The Earth’s Greenhouse Effect

The Earth’s Greenhouse Effect: Most of the heat energy emitted from the surface is absorbed by greenhouse gases which radiate heat back down to warm the lower atmosphere and the surface. Increasing the concentrations of greenhouse gases increases the warming of the surface and slows the loss of heat energy to space.

Earth Greenhouse Effect

Source: ACIA Impacts of a Warming Arctic: Arctic Climate Impact Assessment  (2004),
 Context: Global Climate Change, p.2

Related publication:
Arctic Climate Change homeArctic Climate Change
Other Figures & Tables on this publication:

The Earth’s Greenhouse Effect

Observed Arctic Temperature, 1900 to Present

Observed sea ice September 1979 and September 2003

Surface Reflectivity

Projected Vegetation, 2090-2100

Arctic Marine Food Web

Map subregions sub-I

Map subregions sub-II

Map subregions sub-III

Map subregions sub-IV

Arctic Thermohaline Circulation

Carbon cycle in the Arctic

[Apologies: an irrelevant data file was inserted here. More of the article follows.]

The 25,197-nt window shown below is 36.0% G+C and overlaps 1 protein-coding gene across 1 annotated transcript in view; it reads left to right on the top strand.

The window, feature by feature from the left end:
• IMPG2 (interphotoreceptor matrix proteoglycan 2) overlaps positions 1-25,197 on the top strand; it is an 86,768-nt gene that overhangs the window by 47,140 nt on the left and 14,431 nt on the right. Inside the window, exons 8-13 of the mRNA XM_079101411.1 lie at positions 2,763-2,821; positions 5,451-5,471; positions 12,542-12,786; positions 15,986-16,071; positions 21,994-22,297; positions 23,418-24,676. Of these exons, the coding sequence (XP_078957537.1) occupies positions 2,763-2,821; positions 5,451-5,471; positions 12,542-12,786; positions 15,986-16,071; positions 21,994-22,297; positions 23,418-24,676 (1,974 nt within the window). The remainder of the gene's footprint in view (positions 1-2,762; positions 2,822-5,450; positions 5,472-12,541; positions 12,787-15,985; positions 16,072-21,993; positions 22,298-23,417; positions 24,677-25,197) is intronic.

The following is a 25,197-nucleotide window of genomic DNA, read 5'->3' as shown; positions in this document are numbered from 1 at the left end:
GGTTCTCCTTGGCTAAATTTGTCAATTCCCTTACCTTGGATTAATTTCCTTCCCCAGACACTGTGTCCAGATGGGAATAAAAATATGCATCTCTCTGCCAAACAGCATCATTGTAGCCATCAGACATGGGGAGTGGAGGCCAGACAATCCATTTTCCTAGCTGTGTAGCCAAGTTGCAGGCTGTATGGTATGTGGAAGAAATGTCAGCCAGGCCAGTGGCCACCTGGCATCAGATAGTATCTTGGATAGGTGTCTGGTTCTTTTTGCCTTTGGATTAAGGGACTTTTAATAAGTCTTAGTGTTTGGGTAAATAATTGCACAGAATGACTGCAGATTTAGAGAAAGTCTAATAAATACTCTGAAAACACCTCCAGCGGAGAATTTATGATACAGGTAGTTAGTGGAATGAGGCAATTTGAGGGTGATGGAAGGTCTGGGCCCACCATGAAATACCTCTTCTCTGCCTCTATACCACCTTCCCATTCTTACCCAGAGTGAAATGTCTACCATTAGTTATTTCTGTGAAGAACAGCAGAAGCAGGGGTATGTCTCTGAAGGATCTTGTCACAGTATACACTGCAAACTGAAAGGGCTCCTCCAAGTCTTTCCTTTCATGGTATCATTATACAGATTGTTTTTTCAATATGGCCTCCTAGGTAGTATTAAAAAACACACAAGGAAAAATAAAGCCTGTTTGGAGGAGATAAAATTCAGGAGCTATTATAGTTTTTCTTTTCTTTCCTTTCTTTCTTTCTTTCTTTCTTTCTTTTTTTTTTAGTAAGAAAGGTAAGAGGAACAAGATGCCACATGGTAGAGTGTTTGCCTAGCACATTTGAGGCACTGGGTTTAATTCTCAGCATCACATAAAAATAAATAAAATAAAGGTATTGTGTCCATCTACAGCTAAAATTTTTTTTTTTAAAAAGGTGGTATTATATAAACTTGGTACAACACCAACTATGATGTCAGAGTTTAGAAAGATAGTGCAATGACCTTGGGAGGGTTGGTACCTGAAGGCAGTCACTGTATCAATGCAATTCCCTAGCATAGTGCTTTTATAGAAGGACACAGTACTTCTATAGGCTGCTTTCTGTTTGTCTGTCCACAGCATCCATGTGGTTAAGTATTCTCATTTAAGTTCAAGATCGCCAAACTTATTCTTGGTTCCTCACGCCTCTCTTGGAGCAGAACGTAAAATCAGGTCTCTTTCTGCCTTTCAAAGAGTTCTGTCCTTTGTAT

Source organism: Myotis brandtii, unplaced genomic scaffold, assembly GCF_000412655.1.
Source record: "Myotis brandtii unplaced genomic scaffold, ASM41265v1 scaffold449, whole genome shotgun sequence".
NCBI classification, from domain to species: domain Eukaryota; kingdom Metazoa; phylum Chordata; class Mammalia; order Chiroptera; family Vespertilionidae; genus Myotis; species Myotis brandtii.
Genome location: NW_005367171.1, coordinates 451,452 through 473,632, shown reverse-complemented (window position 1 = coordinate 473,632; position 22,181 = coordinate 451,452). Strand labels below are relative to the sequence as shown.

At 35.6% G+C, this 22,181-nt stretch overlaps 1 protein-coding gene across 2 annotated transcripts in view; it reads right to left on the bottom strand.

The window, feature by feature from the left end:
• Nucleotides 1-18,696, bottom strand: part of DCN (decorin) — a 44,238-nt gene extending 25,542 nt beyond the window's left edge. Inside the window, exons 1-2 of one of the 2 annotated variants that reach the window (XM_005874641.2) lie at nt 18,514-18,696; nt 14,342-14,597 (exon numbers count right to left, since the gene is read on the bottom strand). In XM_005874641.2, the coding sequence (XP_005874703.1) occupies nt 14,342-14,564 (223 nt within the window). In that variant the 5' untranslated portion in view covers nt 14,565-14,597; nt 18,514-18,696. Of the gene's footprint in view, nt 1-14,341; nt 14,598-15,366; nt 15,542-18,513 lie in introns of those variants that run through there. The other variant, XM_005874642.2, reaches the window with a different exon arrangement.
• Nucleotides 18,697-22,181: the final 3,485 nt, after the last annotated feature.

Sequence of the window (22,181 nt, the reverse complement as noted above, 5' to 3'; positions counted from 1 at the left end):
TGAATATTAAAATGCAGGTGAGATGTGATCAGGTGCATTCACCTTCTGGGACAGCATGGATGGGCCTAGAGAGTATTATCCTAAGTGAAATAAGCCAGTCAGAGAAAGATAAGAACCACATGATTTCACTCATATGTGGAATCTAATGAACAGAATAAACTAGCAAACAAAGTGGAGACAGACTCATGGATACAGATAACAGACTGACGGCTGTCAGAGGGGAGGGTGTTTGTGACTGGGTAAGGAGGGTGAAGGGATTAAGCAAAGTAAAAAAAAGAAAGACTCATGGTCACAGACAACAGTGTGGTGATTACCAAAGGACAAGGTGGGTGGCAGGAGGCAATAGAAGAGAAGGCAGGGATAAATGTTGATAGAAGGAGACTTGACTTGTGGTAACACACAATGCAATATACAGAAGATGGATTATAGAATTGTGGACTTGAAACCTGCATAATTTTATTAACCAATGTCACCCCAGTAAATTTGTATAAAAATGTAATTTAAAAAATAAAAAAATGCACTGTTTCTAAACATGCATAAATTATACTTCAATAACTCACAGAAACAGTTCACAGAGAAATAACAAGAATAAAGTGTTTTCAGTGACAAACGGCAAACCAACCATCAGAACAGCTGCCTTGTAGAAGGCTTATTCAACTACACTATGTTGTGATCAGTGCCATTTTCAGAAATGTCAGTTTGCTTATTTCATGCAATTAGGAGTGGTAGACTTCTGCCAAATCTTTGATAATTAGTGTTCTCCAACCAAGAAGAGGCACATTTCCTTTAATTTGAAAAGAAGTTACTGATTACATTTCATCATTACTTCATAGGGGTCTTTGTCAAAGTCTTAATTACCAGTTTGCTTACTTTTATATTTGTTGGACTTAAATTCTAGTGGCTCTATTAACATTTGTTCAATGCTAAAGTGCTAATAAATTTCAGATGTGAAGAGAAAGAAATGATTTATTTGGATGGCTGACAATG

Projected Arctic Surface Air Temperatures

Freshwater food web

Projected opening of northern navigation routes

Factors influencing UV at the surface

1000 years of changes in carbon emissions

People of the Arctic

Projected Surface Air Temperature change 1990-2090

Melt of the Greenland Ice Sheet

An ice primer

Spruce Bark Beetle

Spruce Budworm

Peary Caribou

The Porcupine Caribou Herd

The Gwich’in and the Porcupine Caribou Herd

A permafrost primer

Seals Become Elusive for Inuit in Nunavut

Observed Climate Change Impacts in Sachs Harbour, Canada

Indigenous knowledge and observations of current trends

Case study of interacting changes: Saami reindeer herders

Indigenous knowledge and observations of current trends

Indigenous knowledge and observations of current trends

Indigenous knowledge and observations of current trends